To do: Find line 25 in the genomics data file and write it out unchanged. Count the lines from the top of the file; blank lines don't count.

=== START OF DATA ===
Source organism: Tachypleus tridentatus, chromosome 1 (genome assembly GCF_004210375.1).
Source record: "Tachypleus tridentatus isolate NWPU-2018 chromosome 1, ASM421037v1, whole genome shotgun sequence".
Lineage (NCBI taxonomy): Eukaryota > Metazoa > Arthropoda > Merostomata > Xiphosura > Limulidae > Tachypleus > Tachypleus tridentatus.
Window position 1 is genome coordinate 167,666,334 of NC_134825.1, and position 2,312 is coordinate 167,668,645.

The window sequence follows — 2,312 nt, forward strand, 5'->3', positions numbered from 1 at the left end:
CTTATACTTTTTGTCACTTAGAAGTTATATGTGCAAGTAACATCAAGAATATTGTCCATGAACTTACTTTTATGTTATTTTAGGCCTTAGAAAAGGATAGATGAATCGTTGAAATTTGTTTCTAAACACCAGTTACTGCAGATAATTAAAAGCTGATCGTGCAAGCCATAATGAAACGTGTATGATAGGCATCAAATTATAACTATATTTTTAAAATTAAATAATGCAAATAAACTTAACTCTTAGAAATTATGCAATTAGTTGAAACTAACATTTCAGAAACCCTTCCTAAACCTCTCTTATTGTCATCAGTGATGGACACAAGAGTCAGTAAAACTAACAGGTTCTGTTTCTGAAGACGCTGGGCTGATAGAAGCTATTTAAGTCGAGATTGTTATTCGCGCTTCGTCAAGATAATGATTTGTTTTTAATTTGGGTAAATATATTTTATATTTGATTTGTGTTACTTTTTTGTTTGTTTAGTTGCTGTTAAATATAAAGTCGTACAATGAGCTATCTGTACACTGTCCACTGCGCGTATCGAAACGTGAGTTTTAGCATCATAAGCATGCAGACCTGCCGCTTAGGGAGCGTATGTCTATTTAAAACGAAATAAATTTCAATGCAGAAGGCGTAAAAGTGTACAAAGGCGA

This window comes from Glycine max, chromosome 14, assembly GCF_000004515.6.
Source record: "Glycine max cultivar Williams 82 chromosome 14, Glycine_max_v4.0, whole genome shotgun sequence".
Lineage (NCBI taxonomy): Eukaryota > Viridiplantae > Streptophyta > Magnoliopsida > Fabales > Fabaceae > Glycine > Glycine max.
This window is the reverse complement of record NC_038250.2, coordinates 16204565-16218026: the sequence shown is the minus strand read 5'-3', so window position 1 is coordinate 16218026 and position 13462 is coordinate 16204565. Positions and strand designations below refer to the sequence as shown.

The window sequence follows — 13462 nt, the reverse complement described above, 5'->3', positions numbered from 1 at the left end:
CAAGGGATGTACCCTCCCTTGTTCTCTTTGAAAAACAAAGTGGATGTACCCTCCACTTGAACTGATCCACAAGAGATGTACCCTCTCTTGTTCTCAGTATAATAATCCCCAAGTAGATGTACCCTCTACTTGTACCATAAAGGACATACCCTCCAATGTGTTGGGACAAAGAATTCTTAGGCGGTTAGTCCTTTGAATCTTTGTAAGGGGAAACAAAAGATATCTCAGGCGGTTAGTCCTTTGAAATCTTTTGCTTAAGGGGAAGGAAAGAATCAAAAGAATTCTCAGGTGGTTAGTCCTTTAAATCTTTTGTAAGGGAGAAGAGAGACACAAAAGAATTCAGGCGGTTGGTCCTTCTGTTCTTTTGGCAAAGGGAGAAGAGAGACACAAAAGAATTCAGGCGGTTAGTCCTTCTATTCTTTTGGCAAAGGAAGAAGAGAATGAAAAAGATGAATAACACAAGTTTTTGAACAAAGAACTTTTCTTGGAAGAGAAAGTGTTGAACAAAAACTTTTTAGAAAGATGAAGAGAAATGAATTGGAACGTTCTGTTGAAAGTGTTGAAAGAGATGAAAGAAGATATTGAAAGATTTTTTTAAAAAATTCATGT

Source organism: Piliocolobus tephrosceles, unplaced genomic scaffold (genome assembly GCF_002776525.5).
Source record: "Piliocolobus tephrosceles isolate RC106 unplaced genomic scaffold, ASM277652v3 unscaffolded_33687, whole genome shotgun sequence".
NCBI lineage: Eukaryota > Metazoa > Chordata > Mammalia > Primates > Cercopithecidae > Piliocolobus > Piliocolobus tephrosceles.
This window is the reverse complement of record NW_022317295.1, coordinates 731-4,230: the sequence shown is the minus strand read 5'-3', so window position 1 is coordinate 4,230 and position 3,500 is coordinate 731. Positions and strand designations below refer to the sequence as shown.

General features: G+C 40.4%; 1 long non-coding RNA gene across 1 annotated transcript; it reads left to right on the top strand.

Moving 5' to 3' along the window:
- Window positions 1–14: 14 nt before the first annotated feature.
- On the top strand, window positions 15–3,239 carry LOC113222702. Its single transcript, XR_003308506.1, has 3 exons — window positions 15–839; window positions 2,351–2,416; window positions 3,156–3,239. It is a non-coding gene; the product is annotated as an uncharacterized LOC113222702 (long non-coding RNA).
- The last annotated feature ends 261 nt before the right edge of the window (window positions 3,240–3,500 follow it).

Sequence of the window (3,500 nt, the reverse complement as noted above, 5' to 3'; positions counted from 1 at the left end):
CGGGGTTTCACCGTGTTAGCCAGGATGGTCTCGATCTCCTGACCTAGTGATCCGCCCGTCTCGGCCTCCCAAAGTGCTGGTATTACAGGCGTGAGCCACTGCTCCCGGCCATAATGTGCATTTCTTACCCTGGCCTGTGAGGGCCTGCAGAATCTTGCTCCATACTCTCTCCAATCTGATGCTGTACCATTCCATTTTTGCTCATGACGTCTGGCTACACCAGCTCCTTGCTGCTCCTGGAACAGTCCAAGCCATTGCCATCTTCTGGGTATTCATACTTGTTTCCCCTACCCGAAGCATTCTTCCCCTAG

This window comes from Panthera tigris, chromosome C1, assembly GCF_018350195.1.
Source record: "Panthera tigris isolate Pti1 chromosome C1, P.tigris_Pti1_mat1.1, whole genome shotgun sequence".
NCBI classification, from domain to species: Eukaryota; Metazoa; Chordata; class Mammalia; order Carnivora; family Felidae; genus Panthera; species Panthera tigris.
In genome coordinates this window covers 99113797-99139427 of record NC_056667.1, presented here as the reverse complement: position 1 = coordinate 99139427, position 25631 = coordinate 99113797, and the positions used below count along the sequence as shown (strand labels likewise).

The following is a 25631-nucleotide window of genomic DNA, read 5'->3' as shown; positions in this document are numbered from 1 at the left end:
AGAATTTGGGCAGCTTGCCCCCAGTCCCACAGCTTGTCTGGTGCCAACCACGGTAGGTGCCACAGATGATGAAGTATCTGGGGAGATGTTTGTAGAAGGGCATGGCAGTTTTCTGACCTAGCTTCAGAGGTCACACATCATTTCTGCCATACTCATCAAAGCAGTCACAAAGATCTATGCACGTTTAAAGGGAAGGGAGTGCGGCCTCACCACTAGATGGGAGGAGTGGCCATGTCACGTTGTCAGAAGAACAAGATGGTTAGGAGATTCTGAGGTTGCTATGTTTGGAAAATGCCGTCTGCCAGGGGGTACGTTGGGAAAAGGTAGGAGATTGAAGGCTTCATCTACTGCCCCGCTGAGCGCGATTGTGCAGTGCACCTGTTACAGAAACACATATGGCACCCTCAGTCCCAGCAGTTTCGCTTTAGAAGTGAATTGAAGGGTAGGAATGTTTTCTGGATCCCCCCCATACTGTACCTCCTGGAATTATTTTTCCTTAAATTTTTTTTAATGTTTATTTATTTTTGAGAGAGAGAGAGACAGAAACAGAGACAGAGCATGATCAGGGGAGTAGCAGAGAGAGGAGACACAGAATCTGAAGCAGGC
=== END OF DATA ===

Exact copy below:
Source record: "Panthera tigris isolate Pti1 chromosome C1, P.tigris_Pti1_mat1.1, whole genome shotgun sequence".